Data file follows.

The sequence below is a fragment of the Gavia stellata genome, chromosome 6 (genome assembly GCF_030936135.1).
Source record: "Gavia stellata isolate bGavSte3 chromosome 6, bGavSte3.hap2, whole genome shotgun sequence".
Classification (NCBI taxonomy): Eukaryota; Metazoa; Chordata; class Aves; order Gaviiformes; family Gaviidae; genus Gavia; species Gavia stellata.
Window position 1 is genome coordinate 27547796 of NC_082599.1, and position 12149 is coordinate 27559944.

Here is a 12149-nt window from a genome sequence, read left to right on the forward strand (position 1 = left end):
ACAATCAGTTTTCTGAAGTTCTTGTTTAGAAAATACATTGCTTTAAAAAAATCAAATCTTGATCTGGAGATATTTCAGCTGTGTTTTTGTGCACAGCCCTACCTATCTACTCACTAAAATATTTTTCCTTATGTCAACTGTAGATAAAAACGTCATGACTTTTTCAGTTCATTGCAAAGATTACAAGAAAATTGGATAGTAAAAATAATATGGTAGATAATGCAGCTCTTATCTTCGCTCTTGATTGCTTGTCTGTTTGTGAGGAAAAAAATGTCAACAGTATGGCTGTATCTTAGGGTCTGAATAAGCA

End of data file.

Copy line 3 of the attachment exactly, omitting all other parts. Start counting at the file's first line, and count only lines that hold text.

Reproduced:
Classification (NCBI taxonomy): Eukaryota; Metazoa; Chordata; class Aves; order Gaviiformes; family Gaviidae; genus Gavia; species Gavia stellata.